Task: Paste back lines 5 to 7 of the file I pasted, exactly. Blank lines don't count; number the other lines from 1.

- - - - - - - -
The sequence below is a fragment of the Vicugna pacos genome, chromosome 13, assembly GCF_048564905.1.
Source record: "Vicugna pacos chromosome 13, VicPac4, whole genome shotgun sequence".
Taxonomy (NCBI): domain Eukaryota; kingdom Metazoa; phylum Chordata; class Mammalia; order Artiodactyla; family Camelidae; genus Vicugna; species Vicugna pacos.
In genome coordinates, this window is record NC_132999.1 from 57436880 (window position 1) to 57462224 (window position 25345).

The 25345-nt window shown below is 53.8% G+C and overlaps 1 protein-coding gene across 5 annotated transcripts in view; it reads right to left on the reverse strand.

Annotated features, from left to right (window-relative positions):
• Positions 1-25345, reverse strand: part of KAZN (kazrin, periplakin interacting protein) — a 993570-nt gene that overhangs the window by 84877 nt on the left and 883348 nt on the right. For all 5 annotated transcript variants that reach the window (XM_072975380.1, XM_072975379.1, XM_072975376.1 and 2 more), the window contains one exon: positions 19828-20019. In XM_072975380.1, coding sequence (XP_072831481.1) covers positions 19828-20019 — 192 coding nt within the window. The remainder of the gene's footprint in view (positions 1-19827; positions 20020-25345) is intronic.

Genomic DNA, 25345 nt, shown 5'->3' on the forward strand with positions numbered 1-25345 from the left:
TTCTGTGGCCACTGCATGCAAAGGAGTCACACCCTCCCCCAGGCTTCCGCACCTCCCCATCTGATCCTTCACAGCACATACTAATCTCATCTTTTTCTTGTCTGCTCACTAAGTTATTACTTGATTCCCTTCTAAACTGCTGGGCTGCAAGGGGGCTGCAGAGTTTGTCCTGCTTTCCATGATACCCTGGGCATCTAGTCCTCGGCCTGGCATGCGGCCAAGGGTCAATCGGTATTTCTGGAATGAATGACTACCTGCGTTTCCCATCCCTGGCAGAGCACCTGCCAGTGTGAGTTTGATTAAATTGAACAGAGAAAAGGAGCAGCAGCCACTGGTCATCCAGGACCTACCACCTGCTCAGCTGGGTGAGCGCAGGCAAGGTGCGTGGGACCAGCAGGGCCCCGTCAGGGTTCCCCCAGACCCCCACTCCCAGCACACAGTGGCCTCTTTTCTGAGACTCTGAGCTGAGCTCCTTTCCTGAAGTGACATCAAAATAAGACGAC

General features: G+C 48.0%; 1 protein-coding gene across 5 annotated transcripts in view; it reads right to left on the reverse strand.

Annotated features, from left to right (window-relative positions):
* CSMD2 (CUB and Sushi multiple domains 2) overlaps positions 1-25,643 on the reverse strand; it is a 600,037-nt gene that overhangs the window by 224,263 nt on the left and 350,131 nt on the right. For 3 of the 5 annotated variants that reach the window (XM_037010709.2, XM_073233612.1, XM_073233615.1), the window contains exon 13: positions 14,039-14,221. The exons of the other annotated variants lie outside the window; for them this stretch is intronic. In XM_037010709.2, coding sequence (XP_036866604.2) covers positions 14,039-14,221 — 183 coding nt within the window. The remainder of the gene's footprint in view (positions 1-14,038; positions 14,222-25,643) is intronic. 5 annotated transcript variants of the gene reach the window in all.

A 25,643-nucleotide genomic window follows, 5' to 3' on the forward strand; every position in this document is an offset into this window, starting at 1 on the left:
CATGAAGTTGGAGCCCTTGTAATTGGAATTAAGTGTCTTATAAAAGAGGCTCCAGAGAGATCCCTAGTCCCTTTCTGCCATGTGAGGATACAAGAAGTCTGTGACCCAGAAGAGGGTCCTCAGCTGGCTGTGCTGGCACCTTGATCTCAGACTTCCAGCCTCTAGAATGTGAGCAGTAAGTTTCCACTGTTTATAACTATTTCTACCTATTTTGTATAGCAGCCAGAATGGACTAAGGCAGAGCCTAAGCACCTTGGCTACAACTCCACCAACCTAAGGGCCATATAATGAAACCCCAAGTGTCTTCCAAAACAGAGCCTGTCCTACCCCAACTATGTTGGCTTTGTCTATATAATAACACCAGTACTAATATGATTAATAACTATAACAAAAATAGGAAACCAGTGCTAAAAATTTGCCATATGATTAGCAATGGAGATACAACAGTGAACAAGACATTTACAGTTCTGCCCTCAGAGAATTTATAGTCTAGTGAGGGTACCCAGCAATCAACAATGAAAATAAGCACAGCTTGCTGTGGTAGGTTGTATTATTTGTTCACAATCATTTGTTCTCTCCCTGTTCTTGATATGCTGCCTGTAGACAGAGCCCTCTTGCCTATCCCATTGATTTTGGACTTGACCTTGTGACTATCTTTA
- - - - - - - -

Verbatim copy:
The 25345-nt window shown below is 53.8% G+C and overlaps 1 protein-coding gene across 5 annotated transcripts in view; it reads right to left on the reverse strand.

Annotated features, from left to right (window-relative positions):
• Positions 1-25345, reverse strand: part of KAZN (kazrin, periplakin interacting protein) — a 993570-nt gene that overhangs the window by 84877 nt on the left and 883348 nt on the right. For all 5 annotated transcript variants that reach the window (XM_072975380.1, XM_072975379.1, XM_072975376.1 and 2 more), the window contains one exon: positions 19828-20019. In XM_072975380.1, coding sequence (XP_072831481.1) covers positions 19828-20019 — 192 coding nt within the window. The remainder of the gene's footprint in view (positions 1-19827; positions 20020-25345) is intronic.